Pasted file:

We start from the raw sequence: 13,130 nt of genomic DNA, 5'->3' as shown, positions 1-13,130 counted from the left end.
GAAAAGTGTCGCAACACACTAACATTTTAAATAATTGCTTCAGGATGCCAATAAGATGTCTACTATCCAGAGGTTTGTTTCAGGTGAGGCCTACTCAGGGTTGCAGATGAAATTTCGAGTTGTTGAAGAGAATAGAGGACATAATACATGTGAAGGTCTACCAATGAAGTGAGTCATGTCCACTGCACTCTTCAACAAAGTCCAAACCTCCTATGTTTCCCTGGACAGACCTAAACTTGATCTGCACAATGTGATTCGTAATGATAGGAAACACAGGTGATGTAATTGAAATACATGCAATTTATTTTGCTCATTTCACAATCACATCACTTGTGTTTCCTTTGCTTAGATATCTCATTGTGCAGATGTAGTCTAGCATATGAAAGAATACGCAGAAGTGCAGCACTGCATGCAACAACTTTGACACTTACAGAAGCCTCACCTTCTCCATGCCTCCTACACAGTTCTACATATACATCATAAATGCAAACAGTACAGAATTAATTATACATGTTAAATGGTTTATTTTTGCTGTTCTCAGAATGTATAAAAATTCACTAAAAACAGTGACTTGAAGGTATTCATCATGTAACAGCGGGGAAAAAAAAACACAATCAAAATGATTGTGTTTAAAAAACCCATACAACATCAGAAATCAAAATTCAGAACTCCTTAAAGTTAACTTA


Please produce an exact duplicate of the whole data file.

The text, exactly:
We start from the raw sequence: 13,130 nt of genomic DNA, 5'->3' as shown, positions 1-13,130 counted from the left end.
GAAAAGTGTCGCAACACACTAACATTTTAAATAATTGCTTCAGGATGCCAATAAGATGTCTACTATCCAGAGGTTTGTTTCAGGTGAGGCCTACTCAGGGTTGCAGATGAAATTTCGAGTTGTTGAAGAGAATAGAGGACATAATACATGTGAAGGTCTACCAATGAAGTGAGTCATGTCCACTGCACTCTTCAACAAAGTCCAAACCTCCTATGTTTCCCTGGACAGACCTAAACTTGATCTGCACAATGTGATTCGTAATGATAGGAAACACAGGTGATGTAATTGAAATACATGCAATTTATTTTGCTCATTTCACAATCACATCACTTGTGTTTCCTTTGCTTAGATATCTCATTGTGCAGATGTAGTCTAGCATATGAAAGAATACGCAGAAGTGCAGCACTGCATGCAACAACTTTGACACTTACAGAAGCCTCACCTTCTCCATGCCTCCTACACAGTTCTACATATACATCATAAATGCAAACAGTACAGAATTAATTATACATGTTAAATGGTTTATTTTTGCTGTTCTCAGAATGTATAAAAATTCACTAAAAACAGTGACTTGAAGGTATTCATCATGTAACAGCGGGGAAAAAAAAACACAATCAAAATGATTGTGTTTAAAAAACCCATACAACATCAGAAATCAAAATTCAGAACTCCTTAAAGTTAACTTA